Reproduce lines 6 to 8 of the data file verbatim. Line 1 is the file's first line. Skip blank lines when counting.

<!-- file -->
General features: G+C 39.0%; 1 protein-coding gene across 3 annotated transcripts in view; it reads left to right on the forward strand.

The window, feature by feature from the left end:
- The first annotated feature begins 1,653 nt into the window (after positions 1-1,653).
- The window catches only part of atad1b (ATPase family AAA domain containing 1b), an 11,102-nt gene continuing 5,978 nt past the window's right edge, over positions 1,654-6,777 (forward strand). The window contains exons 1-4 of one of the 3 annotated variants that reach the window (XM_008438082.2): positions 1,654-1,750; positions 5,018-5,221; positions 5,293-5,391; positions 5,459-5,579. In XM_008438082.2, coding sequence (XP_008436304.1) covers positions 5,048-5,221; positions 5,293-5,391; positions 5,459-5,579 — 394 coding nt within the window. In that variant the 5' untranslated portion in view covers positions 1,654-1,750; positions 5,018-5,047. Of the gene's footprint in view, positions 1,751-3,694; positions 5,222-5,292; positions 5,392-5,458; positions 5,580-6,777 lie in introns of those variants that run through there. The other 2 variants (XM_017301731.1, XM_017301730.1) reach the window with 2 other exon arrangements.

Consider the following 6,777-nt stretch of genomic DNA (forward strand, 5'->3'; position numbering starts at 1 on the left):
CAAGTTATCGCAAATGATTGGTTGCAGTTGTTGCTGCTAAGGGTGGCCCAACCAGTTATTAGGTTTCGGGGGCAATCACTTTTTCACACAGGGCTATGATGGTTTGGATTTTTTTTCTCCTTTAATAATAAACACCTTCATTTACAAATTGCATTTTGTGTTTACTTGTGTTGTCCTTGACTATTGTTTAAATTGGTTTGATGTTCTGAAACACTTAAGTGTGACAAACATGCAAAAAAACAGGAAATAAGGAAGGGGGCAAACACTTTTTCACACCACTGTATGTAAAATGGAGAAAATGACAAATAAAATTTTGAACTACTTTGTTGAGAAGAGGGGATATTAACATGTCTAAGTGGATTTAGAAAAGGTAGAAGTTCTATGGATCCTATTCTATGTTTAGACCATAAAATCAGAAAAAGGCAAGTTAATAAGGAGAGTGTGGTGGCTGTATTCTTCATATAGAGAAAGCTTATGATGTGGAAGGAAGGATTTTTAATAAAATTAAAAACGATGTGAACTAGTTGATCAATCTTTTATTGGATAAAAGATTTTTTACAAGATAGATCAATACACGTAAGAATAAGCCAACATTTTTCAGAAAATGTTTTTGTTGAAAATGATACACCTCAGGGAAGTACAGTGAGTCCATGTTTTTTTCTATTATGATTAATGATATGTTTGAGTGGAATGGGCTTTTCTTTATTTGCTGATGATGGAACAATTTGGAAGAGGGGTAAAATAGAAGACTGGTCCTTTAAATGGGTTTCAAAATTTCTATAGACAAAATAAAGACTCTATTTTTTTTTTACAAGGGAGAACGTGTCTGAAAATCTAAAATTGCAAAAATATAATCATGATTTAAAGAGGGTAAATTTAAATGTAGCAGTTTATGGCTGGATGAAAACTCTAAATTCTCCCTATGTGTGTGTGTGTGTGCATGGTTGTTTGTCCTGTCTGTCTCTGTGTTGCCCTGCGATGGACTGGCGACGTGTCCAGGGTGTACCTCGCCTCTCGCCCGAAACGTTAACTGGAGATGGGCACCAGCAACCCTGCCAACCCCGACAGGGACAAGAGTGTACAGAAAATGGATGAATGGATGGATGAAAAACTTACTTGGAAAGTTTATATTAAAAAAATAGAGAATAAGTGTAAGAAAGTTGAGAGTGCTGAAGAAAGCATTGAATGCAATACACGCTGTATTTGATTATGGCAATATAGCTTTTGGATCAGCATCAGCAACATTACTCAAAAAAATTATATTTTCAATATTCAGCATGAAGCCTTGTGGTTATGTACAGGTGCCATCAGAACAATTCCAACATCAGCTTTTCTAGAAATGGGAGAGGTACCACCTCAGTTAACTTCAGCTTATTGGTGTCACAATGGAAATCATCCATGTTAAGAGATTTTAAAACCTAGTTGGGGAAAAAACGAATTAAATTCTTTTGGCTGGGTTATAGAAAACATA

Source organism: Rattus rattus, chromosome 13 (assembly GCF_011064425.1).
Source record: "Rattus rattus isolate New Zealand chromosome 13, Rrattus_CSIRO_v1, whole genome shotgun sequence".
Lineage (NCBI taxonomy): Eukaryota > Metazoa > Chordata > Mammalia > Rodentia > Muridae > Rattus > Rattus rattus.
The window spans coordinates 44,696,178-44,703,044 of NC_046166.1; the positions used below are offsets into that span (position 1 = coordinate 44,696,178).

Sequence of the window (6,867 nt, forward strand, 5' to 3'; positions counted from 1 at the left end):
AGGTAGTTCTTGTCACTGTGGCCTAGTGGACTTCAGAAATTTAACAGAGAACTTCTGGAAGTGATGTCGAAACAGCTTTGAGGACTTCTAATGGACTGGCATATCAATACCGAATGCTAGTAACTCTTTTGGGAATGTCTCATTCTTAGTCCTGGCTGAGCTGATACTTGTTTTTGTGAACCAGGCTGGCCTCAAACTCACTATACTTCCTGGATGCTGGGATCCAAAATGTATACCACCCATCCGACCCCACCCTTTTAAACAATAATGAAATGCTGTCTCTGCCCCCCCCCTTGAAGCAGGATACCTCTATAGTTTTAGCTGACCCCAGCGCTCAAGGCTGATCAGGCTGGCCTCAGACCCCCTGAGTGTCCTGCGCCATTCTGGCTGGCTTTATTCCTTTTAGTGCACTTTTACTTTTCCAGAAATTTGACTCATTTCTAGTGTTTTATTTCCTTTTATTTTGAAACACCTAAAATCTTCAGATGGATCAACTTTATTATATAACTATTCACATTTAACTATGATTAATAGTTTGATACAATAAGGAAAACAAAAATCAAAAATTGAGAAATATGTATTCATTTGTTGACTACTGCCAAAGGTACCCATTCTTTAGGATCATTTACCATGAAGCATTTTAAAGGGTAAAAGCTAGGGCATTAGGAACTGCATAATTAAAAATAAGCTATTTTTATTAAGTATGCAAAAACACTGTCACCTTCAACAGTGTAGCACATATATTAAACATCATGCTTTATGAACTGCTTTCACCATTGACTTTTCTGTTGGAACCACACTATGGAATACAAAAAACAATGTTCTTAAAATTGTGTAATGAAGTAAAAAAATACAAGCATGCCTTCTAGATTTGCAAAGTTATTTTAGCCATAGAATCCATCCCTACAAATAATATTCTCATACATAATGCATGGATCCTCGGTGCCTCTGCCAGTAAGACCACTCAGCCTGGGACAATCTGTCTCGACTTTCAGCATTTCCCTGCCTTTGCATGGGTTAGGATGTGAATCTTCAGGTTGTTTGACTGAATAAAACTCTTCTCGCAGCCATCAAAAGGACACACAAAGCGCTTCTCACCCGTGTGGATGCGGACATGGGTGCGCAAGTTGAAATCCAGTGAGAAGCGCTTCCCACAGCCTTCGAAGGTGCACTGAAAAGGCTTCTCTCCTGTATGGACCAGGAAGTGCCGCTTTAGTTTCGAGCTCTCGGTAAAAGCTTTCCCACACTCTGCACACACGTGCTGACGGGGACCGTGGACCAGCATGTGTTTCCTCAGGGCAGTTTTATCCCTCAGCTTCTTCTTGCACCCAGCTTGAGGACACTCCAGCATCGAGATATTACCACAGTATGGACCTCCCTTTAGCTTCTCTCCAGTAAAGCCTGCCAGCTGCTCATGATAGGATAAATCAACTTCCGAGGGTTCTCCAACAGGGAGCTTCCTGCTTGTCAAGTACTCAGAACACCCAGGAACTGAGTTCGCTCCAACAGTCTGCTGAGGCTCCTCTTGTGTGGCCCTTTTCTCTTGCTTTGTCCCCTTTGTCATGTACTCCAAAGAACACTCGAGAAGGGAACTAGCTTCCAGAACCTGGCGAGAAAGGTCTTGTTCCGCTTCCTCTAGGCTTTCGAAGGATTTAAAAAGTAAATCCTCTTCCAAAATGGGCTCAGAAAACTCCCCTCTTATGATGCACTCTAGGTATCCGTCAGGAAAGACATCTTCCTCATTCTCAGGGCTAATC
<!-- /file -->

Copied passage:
CAAGTTATCGCAAATGATTGGTTGCAGTTGTTGCTGCTAAGGGTGGCCCAACCAGTTATTAGGTTTCGGGGGCAATCACTTTTTCACACAGGGCTATGATGGTTTGGATTTTTTTTCTCCTTTAATAATAAACACCTTCATTTACAAATTGCATTTTGTGTTTACTTGTGTTGTCCTTGACTATTGTTTAAATTGGTTTGATGTTCTGAAACACTTAAGTGTGACAAACATGCAAAAAAACAGGAAATAAGGAAGGGGGCAAACACTTTTTCACACCACTGTATGTAAAATGGAGAAAATGACAAATAAAATTTTGAACTACTTTGTTGAGAAGAGGGGATATTAACATGTCTAAGTGGATTTAGAAAAGGTAGAAGTTCTATGGATCCTATTCTATGTTTAGACCATAAAATCAGAAAAAGGCAAGTTAATAAGGAGAGTGTGGTGGCTGTATTCTTCATATAGAGAAAGCTTATGATGTGGAAGGAAGGATTTTTAATAAAATTAAAAACGATGTGAACTAGTTGATCAATCTTTTATTGGATAAAAGATTTTTTACAAGATAGATCAATACACGTAAGAATAAGCCAACATTTTTCAGAAAATGTTTTTGTTGAAAATGATACACCTCAGGGAAGTACAGTGAGTCCATGTTTTTTTCTATTATGATTAATGATATGTTTGAGTGGAATGGGCTTTTCTTTATTTGCTGATGATGGAACAATTTGGAAGAGGGGTAAAATAGAAGACTGGTCCTTTAAATGGGTTTCAAAATTTCTATAGACAAAATAAAGACTCTATTTTTTTTTTACAAGGGAGAACGTGTCTGAAAATCTAAAATTGCAAAAATATAATCATGATTTAAAGAGGGTAAATTTAAATGTAGCAGTTTATGGCTGGATGAAAACTCTAAATTCTCCCTATGTGTGTGTGTGTGTGCATGGTTGTTTGTCCTGTCTGTCTCTGTGTTGCCCTGCGATGGACTGGCGACGTGTCCAGGGTGTACCTCGCCTCTCGCCCGAAACGTTAACTGGAGATGGGCACCAGCAACCCTGCCAACCCCGACAGGGACAAGAGTGTACAGAAAATGGATGAATGGATGGATGAAAAACTTACTTGGAAAGTTTATATTAAAAAAATAGAGAATAAGTGTAAGAAAGTTGAGAGTGCTGAAGAAAGCATTGAATGCAATACACGCTGTATTTGATTATGGCAATATAGCTTTTGGATCAGCATCAGCAACATTACTCAAAAAAATTATATTTTCAATATTCAGCATGAAGCCTTGTGGTTATGTACAGGTGCCATCAGAACAATTCCAACATCAGCTTTTCTAGAAATGGGAGAGGTACCACCTCAGTTAACTTCAGCTTATTGGTGTCACAATGGAAATCATCCATGTTAAGAGATTTTAAAACCTAGTTGGGGAAAAAACGAATTAAATTCTTTTGGCTGGGTTATAGAAAACATA

Source organism: Rattus rattus, chromosome 13 (assembly GCF_011064425.1).
Source record: "Rattus rattus isolate New Zealand chromosome 13, Rrattus_CSIRO_v1, whole genome shotgun sequence".